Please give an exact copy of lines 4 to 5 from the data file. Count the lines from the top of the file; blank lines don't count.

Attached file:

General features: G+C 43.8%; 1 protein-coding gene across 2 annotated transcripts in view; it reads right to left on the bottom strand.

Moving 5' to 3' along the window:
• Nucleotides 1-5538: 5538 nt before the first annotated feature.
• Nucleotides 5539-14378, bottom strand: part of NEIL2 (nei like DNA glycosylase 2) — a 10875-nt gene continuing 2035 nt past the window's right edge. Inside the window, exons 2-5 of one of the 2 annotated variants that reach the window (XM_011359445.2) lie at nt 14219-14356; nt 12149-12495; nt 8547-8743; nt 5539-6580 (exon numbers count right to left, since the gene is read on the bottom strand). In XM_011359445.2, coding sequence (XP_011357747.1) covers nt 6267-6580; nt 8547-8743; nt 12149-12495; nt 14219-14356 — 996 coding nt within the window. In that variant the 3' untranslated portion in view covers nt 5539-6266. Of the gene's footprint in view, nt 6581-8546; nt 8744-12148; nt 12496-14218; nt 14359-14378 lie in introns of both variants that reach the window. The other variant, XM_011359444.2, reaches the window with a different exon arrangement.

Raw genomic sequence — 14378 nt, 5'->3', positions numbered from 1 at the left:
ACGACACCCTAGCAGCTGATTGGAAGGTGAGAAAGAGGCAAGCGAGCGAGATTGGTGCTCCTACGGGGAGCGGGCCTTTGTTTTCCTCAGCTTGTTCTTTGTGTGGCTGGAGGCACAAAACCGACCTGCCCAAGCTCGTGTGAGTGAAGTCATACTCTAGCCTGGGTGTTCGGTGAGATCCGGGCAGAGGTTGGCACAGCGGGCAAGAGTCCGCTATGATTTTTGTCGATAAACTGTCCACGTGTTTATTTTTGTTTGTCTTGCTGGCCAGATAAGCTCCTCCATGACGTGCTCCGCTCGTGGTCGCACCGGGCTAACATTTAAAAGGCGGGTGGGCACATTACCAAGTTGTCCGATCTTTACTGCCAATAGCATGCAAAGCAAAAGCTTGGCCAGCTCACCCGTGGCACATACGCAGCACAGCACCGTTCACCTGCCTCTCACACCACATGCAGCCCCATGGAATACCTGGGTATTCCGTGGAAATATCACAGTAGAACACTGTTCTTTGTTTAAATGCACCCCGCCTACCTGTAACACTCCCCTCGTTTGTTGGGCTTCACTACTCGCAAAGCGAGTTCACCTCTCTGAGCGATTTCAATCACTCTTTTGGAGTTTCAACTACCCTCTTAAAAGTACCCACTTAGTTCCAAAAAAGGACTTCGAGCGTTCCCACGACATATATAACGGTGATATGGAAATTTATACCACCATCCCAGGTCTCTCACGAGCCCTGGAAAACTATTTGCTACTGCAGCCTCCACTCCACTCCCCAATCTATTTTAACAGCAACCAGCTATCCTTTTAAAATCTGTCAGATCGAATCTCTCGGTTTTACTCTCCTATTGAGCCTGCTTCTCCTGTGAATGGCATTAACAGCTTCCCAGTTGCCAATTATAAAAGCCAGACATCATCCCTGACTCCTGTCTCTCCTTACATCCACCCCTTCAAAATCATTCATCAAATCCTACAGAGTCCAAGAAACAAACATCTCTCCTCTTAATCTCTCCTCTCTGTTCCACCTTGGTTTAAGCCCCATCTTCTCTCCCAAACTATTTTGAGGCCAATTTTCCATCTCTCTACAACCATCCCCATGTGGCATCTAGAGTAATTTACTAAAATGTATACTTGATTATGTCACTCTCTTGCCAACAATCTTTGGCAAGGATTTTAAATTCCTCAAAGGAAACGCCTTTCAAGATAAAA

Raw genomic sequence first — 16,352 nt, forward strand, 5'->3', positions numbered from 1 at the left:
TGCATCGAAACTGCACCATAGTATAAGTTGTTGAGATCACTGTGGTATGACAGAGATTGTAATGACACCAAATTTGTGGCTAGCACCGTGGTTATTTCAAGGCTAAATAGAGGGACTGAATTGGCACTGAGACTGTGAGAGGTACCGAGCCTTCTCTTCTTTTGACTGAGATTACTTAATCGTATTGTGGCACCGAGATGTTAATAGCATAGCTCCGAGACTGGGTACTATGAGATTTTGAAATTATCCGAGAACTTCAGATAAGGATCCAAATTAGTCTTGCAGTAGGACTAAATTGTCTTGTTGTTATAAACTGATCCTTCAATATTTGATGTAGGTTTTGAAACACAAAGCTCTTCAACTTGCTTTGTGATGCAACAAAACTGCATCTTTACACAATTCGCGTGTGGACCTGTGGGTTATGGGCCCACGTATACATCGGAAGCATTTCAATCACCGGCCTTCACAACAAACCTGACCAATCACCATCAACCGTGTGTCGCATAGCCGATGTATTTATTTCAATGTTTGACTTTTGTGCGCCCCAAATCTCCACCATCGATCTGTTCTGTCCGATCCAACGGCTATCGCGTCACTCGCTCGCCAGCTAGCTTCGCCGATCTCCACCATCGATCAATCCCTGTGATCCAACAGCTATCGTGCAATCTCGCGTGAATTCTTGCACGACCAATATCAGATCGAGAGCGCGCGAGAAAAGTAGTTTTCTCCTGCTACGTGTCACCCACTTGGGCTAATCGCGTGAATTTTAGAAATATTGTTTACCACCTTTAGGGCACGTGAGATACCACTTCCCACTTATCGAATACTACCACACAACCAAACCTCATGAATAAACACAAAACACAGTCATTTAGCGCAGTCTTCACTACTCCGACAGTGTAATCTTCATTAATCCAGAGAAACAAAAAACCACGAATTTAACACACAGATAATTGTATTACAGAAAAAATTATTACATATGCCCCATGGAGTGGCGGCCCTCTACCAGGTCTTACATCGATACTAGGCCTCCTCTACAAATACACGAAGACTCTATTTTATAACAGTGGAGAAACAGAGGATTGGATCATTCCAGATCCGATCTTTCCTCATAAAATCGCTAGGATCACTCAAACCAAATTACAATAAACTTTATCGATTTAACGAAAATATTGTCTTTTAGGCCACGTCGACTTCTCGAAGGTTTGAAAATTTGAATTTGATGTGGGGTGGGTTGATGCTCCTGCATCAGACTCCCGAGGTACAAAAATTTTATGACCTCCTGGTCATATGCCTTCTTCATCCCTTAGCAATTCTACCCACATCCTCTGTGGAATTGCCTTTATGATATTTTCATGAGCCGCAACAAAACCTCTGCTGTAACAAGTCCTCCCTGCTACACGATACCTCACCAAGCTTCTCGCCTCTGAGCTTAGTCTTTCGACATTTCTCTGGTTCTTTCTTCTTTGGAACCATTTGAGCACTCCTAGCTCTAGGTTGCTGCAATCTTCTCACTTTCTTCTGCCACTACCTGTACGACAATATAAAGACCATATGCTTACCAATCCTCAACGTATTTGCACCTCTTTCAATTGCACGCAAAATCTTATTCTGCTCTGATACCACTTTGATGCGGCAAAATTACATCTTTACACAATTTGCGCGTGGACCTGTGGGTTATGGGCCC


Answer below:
• Nucleotides 5539-14378, bottom strand: part of NEIL2 (nei like DNA glycosylase 2) — a 10875-nt gene continuing 2035 nt past the window's right edge. Inside the window, exons 2-5 of one of the 2 annotated variants that reach the window (XM_011359445.2) lie at nt 14219-14356; nt 12149-12495; nt 8547-8743; nt 5539-6580 (exon numbers count right to left, since the gene is read on the bottom strand). In XM_011359445.2, coding sequence (XP_011357747.1) covers nt 6267-6580; nt 8547-8743; nt 12149-12495; nt 14219-14356 — 996 coding nt within the window. In that variant the 3' untranslated portion in view covers nt 5539-6266. Of the gene's footprint in view, nt 6581-8546; nt 8744-12148; nt 12496-14218; nt 14359-14378 lie in introns of both variants that reach the window. The other variant, XM_011359444.2, reaches the window with a different exon arrangement.

Raw genomic sequence — 14378 nt, 5'->3', positions numbered from 1 at the left: